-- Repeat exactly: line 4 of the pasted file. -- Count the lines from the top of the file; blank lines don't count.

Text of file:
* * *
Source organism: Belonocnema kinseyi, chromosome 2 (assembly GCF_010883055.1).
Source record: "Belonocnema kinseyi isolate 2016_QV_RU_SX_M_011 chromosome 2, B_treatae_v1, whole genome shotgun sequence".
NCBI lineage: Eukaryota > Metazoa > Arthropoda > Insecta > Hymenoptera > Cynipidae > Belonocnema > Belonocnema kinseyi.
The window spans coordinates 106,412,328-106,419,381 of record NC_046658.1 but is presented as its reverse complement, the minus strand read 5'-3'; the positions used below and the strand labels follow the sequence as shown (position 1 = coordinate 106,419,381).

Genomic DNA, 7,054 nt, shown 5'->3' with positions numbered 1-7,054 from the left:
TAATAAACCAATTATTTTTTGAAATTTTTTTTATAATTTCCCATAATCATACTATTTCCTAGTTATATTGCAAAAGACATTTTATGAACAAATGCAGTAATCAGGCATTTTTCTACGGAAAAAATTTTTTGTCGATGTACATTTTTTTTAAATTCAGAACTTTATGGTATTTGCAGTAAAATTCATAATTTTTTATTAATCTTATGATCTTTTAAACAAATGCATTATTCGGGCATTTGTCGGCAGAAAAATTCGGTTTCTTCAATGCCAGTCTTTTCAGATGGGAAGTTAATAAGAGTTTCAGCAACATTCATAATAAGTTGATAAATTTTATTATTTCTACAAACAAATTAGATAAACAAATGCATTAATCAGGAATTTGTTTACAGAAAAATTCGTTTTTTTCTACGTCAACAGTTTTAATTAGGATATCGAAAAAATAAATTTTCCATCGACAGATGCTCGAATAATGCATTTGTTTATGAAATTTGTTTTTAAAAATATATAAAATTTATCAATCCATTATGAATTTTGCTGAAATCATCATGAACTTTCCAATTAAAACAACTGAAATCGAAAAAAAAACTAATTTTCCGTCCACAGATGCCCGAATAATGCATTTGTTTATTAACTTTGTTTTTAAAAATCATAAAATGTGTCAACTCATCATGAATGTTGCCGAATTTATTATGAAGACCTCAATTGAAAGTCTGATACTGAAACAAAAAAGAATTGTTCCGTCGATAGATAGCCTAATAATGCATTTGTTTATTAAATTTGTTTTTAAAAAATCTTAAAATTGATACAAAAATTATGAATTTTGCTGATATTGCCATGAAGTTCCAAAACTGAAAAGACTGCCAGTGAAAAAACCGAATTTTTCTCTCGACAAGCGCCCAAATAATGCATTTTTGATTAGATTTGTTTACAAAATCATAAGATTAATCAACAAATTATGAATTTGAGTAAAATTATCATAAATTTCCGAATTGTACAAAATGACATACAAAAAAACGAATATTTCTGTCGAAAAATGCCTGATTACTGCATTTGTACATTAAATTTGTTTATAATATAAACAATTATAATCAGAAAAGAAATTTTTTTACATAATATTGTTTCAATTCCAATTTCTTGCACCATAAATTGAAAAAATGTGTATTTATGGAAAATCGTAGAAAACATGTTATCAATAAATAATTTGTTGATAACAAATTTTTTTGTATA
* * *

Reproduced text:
The window spans coordinates 106,412,328-106,419,381 of record NC_046658.1 but is presented as its reverse complement, the minus strand read 5'-3'; the positions used below and the strand labels follow the sequence as shown (position 1 = coordinate 106,419,381).